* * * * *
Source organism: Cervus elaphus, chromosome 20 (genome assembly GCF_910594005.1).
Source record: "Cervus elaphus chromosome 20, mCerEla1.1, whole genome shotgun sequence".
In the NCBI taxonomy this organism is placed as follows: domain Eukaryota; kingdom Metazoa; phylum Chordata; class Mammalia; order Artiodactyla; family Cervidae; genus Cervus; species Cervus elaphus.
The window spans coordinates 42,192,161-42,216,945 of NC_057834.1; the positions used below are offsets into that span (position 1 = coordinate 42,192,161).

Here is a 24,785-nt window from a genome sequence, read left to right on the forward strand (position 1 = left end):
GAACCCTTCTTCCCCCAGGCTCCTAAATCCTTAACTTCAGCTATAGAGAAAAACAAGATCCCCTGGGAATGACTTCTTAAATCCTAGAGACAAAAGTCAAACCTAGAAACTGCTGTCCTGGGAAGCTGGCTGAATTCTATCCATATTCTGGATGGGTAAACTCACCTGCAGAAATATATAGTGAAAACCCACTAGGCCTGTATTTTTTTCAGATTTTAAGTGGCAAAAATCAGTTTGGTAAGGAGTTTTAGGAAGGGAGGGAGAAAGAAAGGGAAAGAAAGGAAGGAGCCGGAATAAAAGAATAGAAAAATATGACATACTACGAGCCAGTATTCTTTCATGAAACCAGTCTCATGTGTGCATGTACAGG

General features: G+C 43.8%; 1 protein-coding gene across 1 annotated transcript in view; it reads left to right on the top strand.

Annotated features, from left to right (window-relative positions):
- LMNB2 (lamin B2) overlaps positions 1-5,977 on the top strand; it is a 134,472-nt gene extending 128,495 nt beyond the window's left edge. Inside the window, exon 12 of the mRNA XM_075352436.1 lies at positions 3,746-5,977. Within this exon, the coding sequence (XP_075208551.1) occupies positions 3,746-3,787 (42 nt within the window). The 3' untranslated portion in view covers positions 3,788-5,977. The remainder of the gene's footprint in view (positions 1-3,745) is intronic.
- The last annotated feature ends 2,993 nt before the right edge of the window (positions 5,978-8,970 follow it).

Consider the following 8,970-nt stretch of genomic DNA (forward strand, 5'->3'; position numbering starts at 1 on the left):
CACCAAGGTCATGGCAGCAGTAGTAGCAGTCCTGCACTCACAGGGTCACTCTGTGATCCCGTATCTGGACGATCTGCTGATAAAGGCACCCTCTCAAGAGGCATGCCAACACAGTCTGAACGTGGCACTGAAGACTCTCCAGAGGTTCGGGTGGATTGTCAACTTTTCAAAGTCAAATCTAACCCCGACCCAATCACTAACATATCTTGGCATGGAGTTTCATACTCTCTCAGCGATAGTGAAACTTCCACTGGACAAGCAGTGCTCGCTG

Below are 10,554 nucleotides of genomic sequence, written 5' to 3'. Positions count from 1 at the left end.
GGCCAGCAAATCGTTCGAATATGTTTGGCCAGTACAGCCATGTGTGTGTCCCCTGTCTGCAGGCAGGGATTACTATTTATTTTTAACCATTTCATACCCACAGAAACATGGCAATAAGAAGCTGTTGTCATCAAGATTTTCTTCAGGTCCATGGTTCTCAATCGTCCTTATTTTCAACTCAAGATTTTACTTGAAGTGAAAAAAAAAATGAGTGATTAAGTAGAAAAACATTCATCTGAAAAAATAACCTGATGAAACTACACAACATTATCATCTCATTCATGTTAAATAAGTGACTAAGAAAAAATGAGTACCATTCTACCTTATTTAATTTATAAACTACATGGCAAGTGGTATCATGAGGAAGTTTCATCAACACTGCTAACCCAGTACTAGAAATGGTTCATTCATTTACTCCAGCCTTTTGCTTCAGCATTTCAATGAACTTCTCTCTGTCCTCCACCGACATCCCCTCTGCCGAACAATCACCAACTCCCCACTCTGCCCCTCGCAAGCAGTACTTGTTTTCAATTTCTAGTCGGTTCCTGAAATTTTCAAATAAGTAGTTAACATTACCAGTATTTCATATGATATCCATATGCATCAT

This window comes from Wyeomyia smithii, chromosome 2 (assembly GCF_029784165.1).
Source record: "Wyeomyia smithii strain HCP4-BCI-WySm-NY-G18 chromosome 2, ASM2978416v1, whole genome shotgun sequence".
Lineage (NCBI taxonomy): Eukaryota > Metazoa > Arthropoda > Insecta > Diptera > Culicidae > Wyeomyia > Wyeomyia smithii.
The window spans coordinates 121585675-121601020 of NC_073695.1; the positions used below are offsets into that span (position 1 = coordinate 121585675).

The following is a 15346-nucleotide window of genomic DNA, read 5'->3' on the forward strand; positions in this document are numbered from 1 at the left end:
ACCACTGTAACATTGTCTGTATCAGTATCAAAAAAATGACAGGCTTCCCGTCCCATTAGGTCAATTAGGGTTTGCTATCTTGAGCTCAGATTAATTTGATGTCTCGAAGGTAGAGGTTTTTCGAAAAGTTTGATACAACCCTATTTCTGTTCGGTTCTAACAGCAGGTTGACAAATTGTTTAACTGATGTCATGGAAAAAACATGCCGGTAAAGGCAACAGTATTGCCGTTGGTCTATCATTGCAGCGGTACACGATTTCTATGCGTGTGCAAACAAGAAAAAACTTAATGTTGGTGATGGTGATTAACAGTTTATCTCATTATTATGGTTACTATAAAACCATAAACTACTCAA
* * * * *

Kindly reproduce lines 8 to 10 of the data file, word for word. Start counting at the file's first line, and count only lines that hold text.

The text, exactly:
Annotated features, from left to right (window-relative positions):
- LMNB2 (lamin B2) overlaps positions 1-5,977 on the top strand; it is a 134,472-nt gene extending 128,495 nt beyond the window's left edge. Inside the window, exon 12 of the mRNA XM_075352436.1 lies at positions 3,746-5,977. Within this exon, the coding sequence (XP_075208551.1) occupies positions 3,746-3,787 (42 nt within the window). The 3' untranslated portion in view covers positions 3,788-5,977. The remainder of the gene's footprint in view (positions 1-3,745) is intronic.
- The last annotated feature ends 2,993 nt before the right edge of the window (positions 5,978-8,970 follow it).